Tbe law requires knowledge also; for, if I am to love God with all my soul, and to worship him alone, it is needful that I should know something of him, or else I must love and worship I know not what. To Adam was this law given; and the image of God in Adam stood in knowledge, righteousness, and true holiness: for to all these we are said to be renewed, or made anew, or made new creatures again. "Put on the new man, which is renewed in knowledge after the image of him that created him," Col. iii. 10; "in righteousness and true holiness," Ephes. iv. 24V
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This was God's image, and the glory of God in Adam; and he enjoyed it on the conditions of his obedience; but he sinned, and we in him. All have sinned, and come short of this glory of Gpd, Rom. hi. 23.
Some rays of this glory appeared again at the giving of the law at Mount Sinai. Moses represented the second Adam, and the better Mediator; the glory of whom was reflected from Moses' face, to teach Israel to look through Moses to him who is the end of the law for righteousness, where we have the light of the knowledge of the glory of God in the face of Jesus Christ, 2 Cor. jv. 6. Put Israel could not behold the face of the earthly mediator, much less the heavenly one; and therefore Moses put a veil upon his face; and the god of this world put a worse veil upon Israel's heart, that they could not look to the end of that which is abolished, for their minds were blinded, 2 Cor. iii. 13, 14. They could look to the letter of the law, and to the voice of words, but no further. "They are a very froward generation, children in whom is no faith," Petit. xxxii. 2Q. These also sinned, and came short of this glory of God, which we that believe see and enjoy. "For we all with open face, beholding as in a glass the glory of the Lord, are changed into the same image from glory to glory, even as by the Spirit of the Lord."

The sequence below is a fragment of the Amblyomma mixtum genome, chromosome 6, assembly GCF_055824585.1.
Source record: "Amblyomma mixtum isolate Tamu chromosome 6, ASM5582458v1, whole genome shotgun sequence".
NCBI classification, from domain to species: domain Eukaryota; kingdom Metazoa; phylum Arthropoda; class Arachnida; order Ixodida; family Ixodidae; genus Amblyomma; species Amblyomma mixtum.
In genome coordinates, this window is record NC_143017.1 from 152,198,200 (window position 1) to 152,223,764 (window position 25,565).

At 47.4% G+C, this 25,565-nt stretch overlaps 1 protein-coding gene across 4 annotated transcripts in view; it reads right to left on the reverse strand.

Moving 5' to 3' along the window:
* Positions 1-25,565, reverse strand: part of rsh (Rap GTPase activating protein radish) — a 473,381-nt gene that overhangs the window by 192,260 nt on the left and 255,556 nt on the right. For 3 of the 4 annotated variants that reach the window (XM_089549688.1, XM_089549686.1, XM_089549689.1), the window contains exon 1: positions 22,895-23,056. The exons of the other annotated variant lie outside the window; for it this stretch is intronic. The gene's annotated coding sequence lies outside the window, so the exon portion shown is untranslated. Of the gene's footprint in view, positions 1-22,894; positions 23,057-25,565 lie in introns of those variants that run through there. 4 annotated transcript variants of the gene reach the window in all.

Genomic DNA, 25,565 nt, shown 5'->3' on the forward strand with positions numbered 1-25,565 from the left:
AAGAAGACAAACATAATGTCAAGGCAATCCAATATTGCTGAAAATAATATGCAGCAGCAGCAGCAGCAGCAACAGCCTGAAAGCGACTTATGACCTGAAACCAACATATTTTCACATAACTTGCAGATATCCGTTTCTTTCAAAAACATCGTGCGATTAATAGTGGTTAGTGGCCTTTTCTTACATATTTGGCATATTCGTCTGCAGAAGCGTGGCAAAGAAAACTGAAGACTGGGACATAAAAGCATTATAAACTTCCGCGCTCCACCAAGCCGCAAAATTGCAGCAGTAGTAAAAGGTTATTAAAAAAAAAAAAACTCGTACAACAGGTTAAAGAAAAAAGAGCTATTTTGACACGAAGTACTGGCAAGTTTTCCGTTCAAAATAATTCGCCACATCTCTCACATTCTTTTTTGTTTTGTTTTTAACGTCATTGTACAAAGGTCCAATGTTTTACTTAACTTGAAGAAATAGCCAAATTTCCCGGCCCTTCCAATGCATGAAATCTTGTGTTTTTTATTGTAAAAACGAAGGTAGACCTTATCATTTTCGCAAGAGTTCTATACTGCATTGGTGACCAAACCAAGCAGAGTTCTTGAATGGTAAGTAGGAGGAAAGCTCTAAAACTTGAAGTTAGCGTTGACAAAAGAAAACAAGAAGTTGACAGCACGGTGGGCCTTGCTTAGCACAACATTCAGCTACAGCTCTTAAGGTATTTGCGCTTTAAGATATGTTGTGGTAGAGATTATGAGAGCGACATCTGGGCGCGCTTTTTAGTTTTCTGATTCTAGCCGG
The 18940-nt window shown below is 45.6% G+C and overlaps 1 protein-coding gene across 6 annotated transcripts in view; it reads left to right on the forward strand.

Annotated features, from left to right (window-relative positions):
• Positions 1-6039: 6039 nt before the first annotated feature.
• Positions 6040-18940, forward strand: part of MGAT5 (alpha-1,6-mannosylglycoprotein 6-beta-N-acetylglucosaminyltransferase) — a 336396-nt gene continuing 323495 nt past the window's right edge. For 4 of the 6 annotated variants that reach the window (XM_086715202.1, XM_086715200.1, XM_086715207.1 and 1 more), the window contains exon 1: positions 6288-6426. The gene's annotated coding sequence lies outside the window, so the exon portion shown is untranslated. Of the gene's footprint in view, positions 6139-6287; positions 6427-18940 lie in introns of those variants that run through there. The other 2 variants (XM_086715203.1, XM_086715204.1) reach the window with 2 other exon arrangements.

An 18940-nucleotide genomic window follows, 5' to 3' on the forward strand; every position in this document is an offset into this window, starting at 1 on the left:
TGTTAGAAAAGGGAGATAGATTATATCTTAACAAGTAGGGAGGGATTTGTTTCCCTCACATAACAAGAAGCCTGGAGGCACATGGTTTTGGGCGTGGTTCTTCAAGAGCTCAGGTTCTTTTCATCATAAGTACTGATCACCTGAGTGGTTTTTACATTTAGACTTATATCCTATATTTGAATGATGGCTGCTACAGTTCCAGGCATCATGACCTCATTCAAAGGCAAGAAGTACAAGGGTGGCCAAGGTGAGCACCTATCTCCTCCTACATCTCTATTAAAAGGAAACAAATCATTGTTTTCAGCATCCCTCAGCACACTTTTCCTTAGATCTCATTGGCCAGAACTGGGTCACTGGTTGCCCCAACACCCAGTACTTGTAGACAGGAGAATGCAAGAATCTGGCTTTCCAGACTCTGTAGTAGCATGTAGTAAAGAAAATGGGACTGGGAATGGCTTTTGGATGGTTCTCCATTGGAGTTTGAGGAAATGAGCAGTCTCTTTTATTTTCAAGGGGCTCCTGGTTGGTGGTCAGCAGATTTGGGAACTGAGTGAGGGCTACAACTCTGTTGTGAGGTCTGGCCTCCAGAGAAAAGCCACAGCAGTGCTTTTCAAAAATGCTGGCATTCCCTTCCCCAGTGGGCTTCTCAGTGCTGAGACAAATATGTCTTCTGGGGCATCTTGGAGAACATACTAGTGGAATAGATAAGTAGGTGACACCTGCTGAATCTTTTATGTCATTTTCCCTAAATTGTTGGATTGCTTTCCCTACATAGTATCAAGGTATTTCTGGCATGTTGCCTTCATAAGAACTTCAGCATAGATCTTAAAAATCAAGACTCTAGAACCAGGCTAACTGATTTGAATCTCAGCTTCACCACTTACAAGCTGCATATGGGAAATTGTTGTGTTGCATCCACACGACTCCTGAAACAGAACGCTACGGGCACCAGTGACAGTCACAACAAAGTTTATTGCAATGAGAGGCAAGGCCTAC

What is a law given for? The grand design of giving a law is that it may be observed, obeyed, inviolably kept, and punctually fulfilled, and then the end is answered; but all have sinned; both Jew and Gentile are all under sin; "There is none .righteous, no not one." Here every mouth must be stopped, and the whole world become guilty before God. This being the true state and case, the law looked to another, who was to mangnify it and make it honourable; and it was to stand in full force until he came in whom it was to have its fulfilling end; and every branch of its morality was to be fulfilled in his spiritual seed, and that for evermore; and this was the grand design of giving the law. To Christ the law looked, and stood in full force until he came. "Wherefore then serveth the law? It was added because of transgressions, till the seed should come to whom the promise was made; and it was ordained by angels in the hand of a Mediator," Gal. iii. 19. "The law and the prophets were until John; since that time the kingdom of God is preached." To Christ Moses and all the prophets looked, and both Moses and Elias resigned their offices to our Messiah on the mount of transfiguration, Matt. xvii. 3; then leaving the true Prophet and only Mediator alone with his disciples, they disappeared and were never seen more; though Peter wished to detain them, not knowing what he said, or what he meant; no more do they know what they say, or whereof they affirm, who are labouring to bring them in again. "Before faith came we were kept under the law, shut up unto the